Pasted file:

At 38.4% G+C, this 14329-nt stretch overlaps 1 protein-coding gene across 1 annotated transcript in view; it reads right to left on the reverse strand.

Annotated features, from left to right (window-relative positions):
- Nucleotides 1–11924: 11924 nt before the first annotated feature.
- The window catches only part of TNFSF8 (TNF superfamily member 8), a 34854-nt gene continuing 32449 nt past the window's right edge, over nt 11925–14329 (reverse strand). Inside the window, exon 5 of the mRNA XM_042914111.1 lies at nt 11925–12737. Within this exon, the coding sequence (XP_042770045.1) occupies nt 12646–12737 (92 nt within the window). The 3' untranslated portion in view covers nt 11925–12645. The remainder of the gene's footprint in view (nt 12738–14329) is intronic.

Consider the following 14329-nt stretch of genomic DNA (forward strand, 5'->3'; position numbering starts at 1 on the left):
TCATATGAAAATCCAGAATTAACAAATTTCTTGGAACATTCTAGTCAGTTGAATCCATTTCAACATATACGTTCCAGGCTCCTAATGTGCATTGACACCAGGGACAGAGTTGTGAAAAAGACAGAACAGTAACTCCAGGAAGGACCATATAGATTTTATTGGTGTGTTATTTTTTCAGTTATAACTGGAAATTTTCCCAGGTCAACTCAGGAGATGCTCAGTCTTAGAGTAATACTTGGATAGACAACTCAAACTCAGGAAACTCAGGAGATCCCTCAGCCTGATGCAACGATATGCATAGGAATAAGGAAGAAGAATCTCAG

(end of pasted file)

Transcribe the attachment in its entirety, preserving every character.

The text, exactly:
At 38.4% G+C, this 14329-nt stretch overlaps 1 protein-coding gene across 1 annotated transcript in view; it reads right to left on the reverse strand.

Annotated features, from left to right (window-relative positions):
- Nucleotides 1–11924: 11924 nt before the first annotated feature.
- The window catches only part of TNFSF8 (TNF superfamily member 8), a 34854-nt gene continuing 32449 nt past the window's right edge, over nt 11925–14329 (reverse strand). Inside the window, exon 5 of the mRNA XM_042914111.1 lies at nt 11925–12737. Within this exon, the coding sequence (XP_042770045.1) occupies nt 12646–12737 (92 nt within the window). The 3' untranslated portion in view covers nt 11925–12645. The remainder of the gene's footprint in view (nt 12738–14329) is intronic.

Consider the following 14329-nt stretch of genomic DNA (forward strand, 5'->3'; position numbering starts at 1 on the left):
TCATATGAAAATCCAGAATTAACAAATTTCTTGGAACATTCTAGTCAGTTGAATCCATTTCAACATATACGTTCCAGGCTCCTAATGTGCATTGACACCAGGGACAGAGTTGTGAAAAAGACAGAACAGTAACTCCAGGAAGGACCATATAGATTTTATTGGTGTGTTATTTTTTCAGTTATAACTGGAAATTTTCCCAGGTCAACTCAGGAGATGCTCAGTCTTAGAGTAATACTTGGATAGACAACTCAAACTCAGGAAACTCAGGAGATCCCTCAGCCTGATGCAACGATATGCATAGGAATAAGGAAGAAGAATCTCAG